Of course, there are others who have to deal with this problem. Twenty years ago, near Riverhead, the residents of Flanders, Riverside, Riverhead and Northampton all began to experience the same sort of trouble I was having, not only because of the odd streets left out (or that would not fit into the form on the computer) but also because in those adjacent communities there are many streets, almost 40 of them, that have the same name or nearly the same name. And all four communities share the same ZIP code.

At the time, realizing that the computer sorts names of streets such as “Main Street” by ZIP code when they come upon a problem, the people of Flanders, Riverside and Northampton appealed to our local congressman Tim Bishop, and he pushed to get the post office to create a separate ZIP code for Flanders, Riverside and Northampton. Giving them a ZIP code separate from that of Riverhead would go a long way toward solving the problem.

You would have thought these three communities were asking to secede from the United States. In spite of all the facts—in addition, the fire and police departments have been known to go the wrong address, as have ambulances on occasion—the Postal Service denied the request.

When Lee Zeldin became our new congressman, he picked up where Tim Bishop had left off and renewed the request in June of 2015. He too was denied. And so he appealed the denial in October 2015. He appealed it to Postmaster General Megan J. Brennan in Washington. They were both in Washington. They could meet face-to-face. It never happened. Ms. Brennan reportedly never replied. And in July 2016, Zeldin gave up. He’d try a different approach. He would create legislation in Congress that would bring a new ZIP code, by law, to Riverside, Flanders and Northampton. The people in that community cheered.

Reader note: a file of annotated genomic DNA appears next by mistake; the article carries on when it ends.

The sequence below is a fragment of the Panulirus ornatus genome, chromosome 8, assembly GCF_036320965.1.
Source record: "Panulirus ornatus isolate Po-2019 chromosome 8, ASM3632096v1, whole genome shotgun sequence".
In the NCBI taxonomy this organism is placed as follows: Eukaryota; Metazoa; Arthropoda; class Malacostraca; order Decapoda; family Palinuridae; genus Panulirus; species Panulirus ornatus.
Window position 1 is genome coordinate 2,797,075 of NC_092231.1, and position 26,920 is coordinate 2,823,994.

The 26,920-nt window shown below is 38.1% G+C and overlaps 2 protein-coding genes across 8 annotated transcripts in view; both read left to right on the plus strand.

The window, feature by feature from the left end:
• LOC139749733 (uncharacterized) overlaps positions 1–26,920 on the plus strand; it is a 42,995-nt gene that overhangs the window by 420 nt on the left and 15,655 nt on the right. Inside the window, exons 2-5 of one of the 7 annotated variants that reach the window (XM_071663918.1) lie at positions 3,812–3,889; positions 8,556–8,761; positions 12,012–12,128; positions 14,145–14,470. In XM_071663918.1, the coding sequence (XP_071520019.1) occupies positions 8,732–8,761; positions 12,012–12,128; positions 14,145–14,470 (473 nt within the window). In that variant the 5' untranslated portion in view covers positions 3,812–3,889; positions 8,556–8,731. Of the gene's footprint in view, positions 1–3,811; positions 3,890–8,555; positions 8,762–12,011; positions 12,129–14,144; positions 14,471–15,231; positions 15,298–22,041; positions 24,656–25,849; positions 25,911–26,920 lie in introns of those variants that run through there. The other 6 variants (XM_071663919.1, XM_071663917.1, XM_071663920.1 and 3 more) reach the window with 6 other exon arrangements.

At this point, I pause in this story to point out that the federal government and the Postal Service are heavily weighted down in bureaucracy. Consider it. The Postal Service doesn’t even answer appeals. Congress doesn’t even approve its funding. Putting them together is inviting some sort of explosion, or at the very least a situation where what gets put in spends two years getting churned up and then finally gets spit out about as it was sent in. And that is what happened.